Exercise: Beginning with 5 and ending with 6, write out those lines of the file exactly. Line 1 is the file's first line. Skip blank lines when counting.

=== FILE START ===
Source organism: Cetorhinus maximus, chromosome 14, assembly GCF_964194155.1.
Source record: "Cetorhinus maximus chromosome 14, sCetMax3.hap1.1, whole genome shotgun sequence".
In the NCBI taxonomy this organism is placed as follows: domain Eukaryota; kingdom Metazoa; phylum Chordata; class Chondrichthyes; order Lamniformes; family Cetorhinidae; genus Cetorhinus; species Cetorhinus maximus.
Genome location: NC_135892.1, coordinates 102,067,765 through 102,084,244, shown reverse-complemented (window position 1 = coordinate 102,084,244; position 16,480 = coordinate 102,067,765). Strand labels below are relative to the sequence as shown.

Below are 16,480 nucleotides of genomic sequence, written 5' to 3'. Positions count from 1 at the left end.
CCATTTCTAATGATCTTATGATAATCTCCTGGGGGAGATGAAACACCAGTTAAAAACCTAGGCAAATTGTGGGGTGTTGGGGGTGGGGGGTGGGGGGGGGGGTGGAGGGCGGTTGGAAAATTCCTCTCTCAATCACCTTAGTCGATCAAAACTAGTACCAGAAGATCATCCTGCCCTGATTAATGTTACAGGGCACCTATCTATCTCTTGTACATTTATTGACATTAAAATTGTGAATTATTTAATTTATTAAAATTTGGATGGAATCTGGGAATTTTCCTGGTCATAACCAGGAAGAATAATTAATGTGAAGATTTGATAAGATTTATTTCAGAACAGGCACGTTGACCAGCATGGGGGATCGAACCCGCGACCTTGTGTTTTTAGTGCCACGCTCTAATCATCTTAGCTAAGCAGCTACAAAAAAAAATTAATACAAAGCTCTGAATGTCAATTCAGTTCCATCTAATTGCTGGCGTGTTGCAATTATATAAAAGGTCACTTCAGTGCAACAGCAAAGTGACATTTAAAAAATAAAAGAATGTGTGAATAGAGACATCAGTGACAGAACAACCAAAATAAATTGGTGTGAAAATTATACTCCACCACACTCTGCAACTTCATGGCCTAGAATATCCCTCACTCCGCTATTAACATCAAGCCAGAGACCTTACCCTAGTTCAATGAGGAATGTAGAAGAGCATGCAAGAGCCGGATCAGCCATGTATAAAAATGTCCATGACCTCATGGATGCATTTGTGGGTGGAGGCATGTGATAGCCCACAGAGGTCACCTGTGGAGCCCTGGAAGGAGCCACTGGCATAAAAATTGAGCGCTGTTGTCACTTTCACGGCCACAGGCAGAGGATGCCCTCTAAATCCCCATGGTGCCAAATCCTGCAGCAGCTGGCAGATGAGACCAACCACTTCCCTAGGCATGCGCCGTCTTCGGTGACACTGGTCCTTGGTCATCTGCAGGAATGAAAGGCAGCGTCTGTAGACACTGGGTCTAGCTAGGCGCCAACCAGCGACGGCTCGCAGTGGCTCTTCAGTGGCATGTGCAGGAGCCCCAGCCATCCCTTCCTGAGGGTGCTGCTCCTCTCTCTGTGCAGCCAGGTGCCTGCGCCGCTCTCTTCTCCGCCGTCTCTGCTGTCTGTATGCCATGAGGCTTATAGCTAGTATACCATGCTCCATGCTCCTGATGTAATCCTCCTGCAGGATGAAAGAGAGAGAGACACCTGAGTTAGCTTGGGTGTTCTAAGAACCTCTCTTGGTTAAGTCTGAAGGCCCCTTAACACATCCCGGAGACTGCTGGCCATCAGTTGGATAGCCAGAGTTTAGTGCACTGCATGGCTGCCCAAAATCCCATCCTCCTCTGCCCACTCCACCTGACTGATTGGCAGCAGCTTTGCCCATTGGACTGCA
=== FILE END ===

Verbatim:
Below are 16,480 nucleotides of genomic sequence, written 5' to 3'. Positions count from 1 at the left end.
CCATTTCTAATGATCTTATGATAATCTCCTGGGGGAGATGAAACACCAGTTAAAAACCTAGGCAAATTGTGGGGTGTTGGGGGTGGGGGGTGGGGGGGGGGGTGGAGGGCGGTTGGAAAATTCCTCTCTCAATCACCTTAGTCGATCAAAACTAGTACCAGAAGATCATCCTGCCCTGATTAATGTTACAGGGCACCTATCTATCTCTTGTACATTTATTGACATTAAAATTGTGAATTATTTAATTTATTAAAATTTGGATGGAATCTGGGAATTTTCCTGGTCATAACCAGGAAGAATAATTAATGTGAAGATTTGATAAGATTTATTTCAGAACAGGCACGTTGACCAGCATGGGGGATCGAACCCGCGACCTTGTGTTTTTAGTGCCACGCTCTAATCATCTTAGCTAAGCAGCTACAAAAAAAAATTAATACAAAGCTCTGAATGTCAATTCAGTTCCATCTAATTGCTGGCGTGTTGCAATTATATAAAAGGTCACTTCAGTGCAACAGCAAAGTGACATTTAAAAAATAAAAGAATGTGTGAATAGAGACATCAGTGACAGAACAACCAAAATAAATTGGTGTGAAAATTATACTCCACCACACTCTGCAACTTCATGGCCTAGAATATCCCTCACTCCGCTATTAACATCAAGCCAGAGACCTTACCCTAGTTCAATGAGGAATGTAGAAGAGCATGCAAGAGCCGGATCAGCCATGTATAAAAATGTCCATGACCTCATGGATGCATTTGTGGGTGGAGGCATGTGATAGCCCACAGAGGTCACCTGTGGAGCCCTGGAAGGAGCCACTGGCATAAAAATTGAGCGCTGTTGTCACTTTCACGGCCACAGGCAGAGGATGCCCTCTAAATCCCCATGGTGCCAAATCCTGCAGCAGCTGGCAGATGAGACCAACCACTTCCCTAGGCATGCGCCGTCTTCGGTGACACTGGTCCTTGGTCATCTGCAGGAATGAAAGGCAGCGTCTGTAGACACTGGGTCTAGCTAGGCGCCAACCAGCGACGGCTCGCAGTGGCTCTTCAGTGGCATGTGCAGGAGCCCCAGCCATCCCTTCCTGAGGGTGCTGCTCCTCTCTCTGTGCAGCCAGGTGCCTGCGCCGCTCTCTTCTCCGCCGTCTCTGCTGTCTGTATGCCATGAGGCTTATAGCTAGTATACCATGCTCCATGCTCCTGATGTAATCCTCCTGCAGGATGAAAGAGAGAGAGACACCTGAGTTAGCTTGGGTGTTCTAAGAACCTCTCTTGGTTAAGTCTGAAGGCCCCTTAACACATCCCGGAGACTGCTGGCCATCAGTTGGATAGCCAGAGTTTAGTGCACTGCATGGCTGCCCAAAATCCCATCCTCCTCTGCCCACTCCACCTGACTGATTGGCAGCAGCTTTGCCCATTGGACTGCA